This anime-inspired action platformer gets by with solid gameplay, and even better characters!
I was able to play the first demo of Lab Zero’s and 505 Games' Indivisible a few years ago on the PS4, some time after it got funded on their IndieGogo. There was a lot to be done in terms of fleshing out the world, but the team behind Skullgirls already packed a lot of depth and character in that small snippet I played. From its unique take on action RPG combo gameplay to the personality I could feel from its eclectic cast, I couldn’t wait to see the world of Indivisible fully realized in its official release on all major platforms. Fast-forward to 2019, and Indivisible has indeed finalized itself as a charming and challenging action platformer indie title, though not without a few kinks in the machinery.
Jumping off from a gorgeous Studio TRIGGER x Titmouse-animated opening (and a Gurren Lagann-esque prologue to boot), you play as Ajna, a young and rambunctious youth who grew up undergoing strict training from her father. After her village comes under attack by an evil army, Ajna embarks on a globe-trotting quest for vengeance and answers to her parents’ mysterious past.
Along the way, she meets several warriors, mages, and other helpful companions who she can somehow store within her mind and can summon to aid her in battle. Each one provides different benefits for her both inside and outside of battle, and the choices you’ll have with your party members will eventually become overwhelming.
When I first played the demo way back when, I could already tell a lot of thought went into crafting both platforming and combat. That novel game design was certainly retained in the final product. Using a variety of tools and weapons in the overworld, Ajna can slide, wall jump, and bust her way through obstacles to find tons of hidden treasures. There are a lot of clever and intuitive platform challenges to be had as your skills expand. But be prepared for a lot of trial and error.
In my experience playing thus far, some of the platforming was more than a little aggravating. While it can be really fun to scale up walls with your axe and create platforms out of monsters, I found myself punished by tiny miscalculations. More often than not, I knew exactly how to get somewhere and what to press to make my way there. If I was a millisecond late with my button presses or took one extra step off course, I’d either get stopped in my tracks or lurch off the edge of a cliff and back to square one. Being an action platformer, I'm willing to accept the game will demand a lot from your reflexes and Ajna's growing traversal abilities. I’ve had similar run-ins with arduous platforming in other classic indie titles like Shovel Knight and Guacamelee. It takes time to hone your reflexes and stick your landings, and knowing how to manipulate each of your abilities is an acquired skill. I've gotten plenty angry at the game, but with as far as I've gotten, time and patience will pay off.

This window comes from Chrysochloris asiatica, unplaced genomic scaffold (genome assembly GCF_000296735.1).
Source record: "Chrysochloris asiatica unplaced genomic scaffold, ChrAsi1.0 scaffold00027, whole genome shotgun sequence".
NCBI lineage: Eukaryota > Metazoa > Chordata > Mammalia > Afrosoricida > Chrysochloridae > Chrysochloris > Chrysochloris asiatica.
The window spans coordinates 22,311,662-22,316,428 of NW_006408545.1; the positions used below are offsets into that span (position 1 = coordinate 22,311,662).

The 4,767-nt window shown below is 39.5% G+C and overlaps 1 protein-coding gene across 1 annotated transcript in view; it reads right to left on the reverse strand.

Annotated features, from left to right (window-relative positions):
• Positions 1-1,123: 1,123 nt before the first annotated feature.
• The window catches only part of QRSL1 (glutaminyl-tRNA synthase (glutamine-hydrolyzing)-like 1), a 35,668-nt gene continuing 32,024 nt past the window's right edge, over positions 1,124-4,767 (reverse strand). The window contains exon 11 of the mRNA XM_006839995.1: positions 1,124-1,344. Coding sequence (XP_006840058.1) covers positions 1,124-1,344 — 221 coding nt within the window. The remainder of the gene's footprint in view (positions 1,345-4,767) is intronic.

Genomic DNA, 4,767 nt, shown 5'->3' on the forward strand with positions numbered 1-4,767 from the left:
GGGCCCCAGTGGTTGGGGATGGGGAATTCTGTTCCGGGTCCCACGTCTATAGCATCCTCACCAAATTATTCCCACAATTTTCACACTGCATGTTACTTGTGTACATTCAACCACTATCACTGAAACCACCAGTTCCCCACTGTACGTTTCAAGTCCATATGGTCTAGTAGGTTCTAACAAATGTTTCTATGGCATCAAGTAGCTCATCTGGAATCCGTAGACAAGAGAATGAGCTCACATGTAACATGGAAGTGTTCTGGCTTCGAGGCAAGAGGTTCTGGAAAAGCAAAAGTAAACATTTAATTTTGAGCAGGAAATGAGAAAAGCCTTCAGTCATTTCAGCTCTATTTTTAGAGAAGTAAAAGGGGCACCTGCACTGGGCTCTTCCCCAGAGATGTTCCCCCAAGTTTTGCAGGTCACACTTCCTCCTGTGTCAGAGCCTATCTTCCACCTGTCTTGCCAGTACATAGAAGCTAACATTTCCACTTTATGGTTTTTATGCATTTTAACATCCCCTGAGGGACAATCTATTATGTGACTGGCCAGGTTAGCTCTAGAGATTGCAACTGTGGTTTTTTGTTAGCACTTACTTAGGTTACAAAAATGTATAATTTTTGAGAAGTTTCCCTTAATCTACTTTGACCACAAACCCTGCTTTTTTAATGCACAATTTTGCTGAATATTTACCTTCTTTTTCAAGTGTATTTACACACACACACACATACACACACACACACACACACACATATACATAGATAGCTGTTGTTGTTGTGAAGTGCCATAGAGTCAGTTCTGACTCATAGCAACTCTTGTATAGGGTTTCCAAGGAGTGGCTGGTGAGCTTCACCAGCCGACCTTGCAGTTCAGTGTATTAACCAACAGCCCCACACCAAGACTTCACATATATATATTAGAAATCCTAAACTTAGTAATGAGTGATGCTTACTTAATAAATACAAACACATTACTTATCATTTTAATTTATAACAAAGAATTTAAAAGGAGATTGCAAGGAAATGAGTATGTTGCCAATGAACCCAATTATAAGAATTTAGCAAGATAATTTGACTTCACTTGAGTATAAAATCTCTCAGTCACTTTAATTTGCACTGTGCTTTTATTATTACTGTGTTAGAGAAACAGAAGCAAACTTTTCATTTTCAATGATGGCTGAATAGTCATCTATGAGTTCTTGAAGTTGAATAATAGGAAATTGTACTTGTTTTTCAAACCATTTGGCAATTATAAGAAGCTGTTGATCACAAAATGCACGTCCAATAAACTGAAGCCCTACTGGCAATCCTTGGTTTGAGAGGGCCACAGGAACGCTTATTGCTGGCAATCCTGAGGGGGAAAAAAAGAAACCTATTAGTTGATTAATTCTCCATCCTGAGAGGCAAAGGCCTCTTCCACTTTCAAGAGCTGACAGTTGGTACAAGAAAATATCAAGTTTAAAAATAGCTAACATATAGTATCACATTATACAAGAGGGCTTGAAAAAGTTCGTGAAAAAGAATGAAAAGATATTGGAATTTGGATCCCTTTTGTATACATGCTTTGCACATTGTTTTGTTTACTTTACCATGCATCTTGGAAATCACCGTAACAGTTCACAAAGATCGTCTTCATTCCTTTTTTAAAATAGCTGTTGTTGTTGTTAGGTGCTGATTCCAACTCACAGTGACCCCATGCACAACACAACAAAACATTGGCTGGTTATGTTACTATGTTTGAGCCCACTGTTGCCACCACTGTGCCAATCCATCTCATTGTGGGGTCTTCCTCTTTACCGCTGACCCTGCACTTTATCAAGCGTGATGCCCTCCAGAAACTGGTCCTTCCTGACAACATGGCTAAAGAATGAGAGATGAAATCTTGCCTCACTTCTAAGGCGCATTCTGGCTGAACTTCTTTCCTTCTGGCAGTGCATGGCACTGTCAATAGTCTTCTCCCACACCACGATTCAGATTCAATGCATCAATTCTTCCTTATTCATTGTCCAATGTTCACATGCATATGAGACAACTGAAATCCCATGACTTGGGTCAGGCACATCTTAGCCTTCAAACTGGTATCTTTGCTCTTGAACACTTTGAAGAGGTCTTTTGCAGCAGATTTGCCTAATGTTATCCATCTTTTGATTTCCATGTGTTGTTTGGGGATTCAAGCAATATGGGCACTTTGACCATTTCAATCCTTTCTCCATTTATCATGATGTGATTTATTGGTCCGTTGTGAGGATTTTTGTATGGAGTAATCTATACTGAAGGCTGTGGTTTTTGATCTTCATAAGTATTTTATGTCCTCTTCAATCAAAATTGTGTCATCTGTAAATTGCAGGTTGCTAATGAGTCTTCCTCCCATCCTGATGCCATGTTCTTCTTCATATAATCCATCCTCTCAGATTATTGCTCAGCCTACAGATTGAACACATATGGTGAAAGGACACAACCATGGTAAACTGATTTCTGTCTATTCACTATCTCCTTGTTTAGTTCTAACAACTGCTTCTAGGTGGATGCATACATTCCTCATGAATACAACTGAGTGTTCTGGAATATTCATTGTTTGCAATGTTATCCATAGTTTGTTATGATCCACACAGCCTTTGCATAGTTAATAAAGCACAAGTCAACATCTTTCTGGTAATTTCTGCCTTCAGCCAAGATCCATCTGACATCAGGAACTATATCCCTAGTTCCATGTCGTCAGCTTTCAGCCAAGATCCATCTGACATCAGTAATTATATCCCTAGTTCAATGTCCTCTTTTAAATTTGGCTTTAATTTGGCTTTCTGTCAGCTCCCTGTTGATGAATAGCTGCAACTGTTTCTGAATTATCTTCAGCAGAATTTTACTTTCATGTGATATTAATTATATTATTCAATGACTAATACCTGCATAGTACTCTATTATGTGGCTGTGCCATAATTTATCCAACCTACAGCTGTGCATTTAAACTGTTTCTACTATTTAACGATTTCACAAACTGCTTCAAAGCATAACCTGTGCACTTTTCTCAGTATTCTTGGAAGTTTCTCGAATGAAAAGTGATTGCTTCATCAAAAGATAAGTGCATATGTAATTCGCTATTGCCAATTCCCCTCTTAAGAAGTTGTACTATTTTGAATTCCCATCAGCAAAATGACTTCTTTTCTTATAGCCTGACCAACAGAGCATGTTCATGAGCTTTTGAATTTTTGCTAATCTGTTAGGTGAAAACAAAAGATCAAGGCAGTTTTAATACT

Combat, of course, is a whole different beast. Indivisible features a ton of strange and unique enemies that you’ll fight using Ajna’s growing powers and the abilities of your diverse teammates. Your party members’ techniques vary widely between attacks, buffs, and healing, with each of your actions in battle coming with a cooldown. If you time it wisely, you’ll be able to keep enemies at bay and take them down with flashy, stylish combos.
While you’re waiting for your abilities to recharge, you’ll be wide open against enemy attacks. This is where blocking, one of the most crucial elements of the game, comes into play. With proper timing, you’ll be able to reduce the damage done to you, and if you’re absolutely perfect, you’ll even recover some health instead of taking hits at all. Of course, every enemy requires different timing, so you’ll have to be flexible with your combat.
Indivisible’s combat mechanics are pretty engaging. Battles are quick-paced and keep you on your toes, and often encourage you to try out different characters and play styles to see which one suits you best. You can either have a full team of attackers or have a healthy mix of offense, defense, and sweet tricks in battle. And the best part is that everyone’s stats are tied to Ajna’s, even when they’re not in your party. That means that everyone levels up together, which mitigates a lot of level grinding.